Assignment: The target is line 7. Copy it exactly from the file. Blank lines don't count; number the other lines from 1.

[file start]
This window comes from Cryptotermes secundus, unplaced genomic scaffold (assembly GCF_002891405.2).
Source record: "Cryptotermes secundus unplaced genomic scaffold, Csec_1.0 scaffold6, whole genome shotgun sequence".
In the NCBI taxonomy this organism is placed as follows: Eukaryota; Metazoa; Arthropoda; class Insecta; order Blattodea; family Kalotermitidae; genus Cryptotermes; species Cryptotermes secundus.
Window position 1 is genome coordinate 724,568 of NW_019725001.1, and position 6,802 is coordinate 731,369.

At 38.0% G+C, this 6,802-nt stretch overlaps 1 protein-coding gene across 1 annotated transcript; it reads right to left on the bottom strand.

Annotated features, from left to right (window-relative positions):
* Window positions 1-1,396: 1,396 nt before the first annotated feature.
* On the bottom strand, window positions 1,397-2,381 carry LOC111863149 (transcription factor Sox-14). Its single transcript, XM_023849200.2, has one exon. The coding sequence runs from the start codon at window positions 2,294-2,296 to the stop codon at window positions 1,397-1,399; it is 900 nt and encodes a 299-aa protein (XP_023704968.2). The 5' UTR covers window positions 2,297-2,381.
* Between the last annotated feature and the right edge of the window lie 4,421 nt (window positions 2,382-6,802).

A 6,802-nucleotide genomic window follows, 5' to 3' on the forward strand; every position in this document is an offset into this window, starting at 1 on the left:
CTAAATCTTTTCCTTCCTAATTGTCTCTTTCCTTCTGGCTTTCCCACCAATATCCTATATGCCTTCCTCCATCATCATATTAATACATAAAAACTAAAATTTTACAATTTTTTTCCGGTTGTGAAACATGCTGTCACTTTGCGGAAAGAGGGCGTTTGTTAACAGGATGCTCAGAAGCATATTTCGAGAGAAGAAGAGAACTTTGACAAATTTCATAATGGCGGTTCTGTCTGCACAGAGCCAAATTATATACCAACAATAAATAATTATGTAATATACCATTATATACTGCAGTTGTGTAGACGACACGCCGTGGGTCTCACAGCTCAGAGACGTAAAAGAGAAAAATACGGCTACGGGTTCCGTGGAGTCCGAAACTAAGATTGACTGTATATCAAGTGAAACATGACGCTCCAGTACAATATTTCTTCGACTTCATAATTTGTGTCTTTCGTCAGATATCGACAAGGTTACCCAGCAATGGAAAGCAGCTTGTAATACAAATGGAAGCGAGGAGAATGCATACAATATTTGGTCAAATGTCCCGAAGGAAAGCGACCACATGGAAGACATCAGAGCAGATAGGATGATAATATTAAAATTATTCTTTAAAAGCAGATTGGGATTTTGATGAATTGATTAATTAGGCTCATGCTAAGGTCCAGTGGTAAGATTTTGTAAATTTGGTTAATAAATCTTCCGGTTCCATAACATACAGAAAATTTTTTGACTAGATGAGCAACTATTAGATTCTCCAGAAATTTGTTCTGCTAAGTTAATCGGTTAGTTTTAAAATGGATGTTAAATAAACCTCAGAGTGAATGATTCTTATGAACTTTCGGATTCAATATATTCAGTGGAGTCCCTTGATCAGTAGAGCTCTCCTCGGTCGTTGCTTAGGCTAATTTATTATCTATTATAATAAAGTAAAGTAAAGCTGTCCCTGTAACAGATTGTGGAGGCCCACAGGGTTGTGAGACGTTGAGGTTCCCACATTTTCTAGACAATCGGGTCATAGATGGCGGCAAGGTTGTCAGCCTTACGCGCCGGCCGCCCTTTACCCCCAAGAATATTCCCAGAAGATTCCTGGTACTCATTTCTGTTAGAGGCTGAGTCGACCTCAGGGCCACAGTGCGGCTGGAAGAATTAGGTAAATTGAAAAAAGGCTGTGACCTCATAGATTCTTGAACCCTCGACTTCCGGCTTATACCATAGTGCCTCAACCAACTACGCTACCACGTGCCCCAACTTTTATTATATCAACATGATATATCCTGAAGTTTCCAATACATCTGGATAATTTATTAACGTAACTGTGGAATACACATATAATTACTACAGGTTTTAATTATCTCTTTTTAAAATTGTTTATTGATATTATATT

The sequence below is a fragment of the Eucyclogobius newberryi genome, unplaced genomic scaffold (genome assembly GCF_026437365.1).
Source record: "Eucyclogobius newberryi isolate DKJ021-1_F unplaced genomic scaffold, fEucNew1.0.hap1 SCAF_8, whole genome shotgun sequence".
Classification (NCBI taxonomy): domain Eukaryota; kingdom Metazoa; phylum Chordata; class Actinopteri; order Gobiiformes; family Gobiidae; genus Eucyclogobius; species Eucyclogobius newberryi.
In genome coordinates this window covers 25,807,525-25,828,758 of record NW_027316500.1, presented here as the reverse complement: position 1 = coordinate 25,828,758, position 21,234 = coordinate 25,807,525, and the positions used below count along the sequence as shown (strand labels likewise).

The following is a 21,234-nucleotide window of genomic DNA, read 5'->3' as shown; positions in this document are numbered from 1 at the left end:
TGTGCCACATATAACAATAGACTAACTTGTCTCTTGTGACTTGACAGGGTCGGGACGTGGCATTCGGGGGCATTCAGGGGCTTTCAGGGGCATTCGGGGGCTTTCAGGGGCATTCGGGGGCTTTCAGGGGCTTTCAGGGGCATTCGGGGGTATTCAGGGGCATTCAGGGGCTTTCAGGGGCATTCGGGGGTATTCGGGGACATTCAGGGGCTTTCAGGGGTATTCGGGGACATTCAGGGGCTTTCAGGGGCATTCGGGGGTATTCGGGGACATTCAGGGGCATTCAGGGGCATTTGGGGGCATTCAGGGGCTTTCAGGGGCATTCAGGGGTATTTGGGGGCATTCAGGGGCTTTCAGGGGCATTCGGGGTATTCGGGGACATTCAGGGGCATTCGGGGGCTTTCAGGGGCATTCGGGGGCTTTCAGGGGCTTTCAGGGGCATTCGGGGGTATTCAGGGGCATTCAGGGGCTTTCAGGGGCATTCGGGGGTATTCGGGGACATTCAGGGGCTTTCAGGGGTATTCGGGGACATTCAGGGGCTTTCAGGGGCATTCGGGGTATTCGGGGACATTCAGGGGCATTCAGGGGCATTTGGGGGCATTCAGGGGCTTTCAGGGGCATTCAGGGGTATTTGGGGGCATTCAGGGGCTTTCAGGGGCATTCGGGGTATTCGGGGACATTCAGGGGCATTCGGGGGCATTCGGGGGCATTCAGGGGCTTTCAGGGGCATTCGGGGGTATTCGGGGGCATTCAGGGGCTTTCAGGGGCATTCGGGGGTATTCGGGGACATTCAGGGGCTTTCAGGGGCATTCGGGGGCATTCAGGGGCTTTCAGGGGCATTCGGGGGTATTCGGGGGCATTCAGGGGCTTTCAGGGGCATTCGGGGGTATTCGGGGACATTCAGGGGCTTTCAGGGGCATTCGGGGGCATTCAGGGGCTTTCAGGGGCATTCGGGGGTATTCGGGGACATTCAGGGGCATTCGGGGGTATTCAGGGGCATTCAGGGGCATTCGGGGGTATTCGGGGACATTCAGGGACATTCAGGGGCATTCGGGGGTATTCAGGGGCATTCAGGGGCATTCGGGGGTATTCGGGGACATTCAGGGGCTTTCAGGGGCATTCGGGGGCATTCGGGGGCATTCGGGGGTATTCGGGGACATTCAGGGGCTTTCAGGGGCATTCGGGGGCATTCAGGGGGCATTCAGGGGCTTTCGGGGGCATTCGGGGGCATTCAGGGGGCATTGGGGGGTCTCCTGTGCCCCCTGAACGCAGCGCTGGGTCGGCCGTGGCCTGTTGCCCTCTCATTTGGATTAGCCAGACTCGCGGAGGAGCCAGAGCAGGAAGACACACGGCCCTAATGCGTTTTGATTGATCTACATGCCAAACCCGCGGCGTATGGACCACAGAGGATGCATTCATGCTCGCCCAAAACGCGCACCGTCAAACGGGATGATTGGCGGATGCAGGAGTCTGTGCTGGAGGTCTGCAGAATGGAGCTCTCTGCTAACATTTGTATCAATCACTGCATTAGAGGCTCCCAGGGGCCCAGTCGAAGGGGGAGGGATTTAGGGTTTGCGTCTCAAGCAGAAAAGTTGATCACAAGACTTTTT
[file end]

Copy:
* Window positions 1-1,396: 1,396 nt before the first annotated feature.